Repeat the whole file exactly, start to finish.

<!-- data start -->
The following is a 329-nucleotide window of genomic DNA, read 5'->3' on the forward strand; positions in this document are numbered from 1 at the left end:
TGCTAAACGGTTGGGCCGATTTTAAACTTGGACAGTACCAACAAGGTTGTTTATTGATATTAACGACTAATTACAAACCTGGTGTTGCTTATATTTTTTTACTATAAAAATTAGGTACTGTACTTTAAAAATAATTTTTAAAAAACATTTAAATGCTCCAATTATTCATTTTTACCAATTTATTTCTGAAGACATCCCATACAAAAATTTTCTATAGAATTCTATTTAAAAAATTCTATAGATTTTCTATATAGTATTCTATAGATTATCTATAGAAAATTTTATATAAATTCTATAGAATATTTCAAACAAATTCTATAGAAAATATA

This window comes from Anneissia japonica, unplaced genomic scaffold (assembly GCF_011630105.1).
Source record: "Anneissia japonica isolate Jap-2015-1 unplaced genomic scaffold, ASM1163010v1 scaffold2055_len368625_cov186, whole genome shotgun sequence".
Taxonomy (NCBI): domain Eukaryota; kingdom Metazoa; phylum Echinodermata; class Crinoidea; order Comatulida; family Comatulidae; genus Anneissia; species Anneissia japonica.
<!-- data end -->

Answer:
The following is a 329-nucleotide window of genomic DNA, read 5'->3' on the forward strand; positions in this document are numbered from 1 at the left end:
TGCTAAACGGTTGGGCCGATTTTAAACTTGGACAGTACCAACAAGGTTGTTTATTGATATTAACGACTAATTACAAACCTGGTGTTGCTTATATTTTTTTACTATAAAAATTAGGTACTGTACTTTAAAAATAATTTTTAAAAAACATTTAAATGCTCCAATTATTCATTTTTACCAATTTATTTCTGAAGACATCCCATACAAAAATTTTCTATAGAATTCTATTTAAAAAATTCTATAGATTTTCTATATAGTATTCTATAGATTATCTATAGAAAATTTTATATAAATTCTATAGAATATTTCAAACAAATTCTATAGAAAATATA

This window comes from Anneissia japonica, unplaced genomic scaffold (assembly GCF_011630105.1).
Source record: "Anneissia japonica isolate Jap-2015-1 unplaced genomic scaffold, ASM1163010v1 scaffold2055_len368625_cov186, whole genome shotgun sequence".
Taxonomy (NCBI): domain Eukaryota; kingdom Metazoa; phylum Echinodermata; class Crinoidea; order Comatulida; family Comatulidae; genus Anneissia; species Anneissia japonica.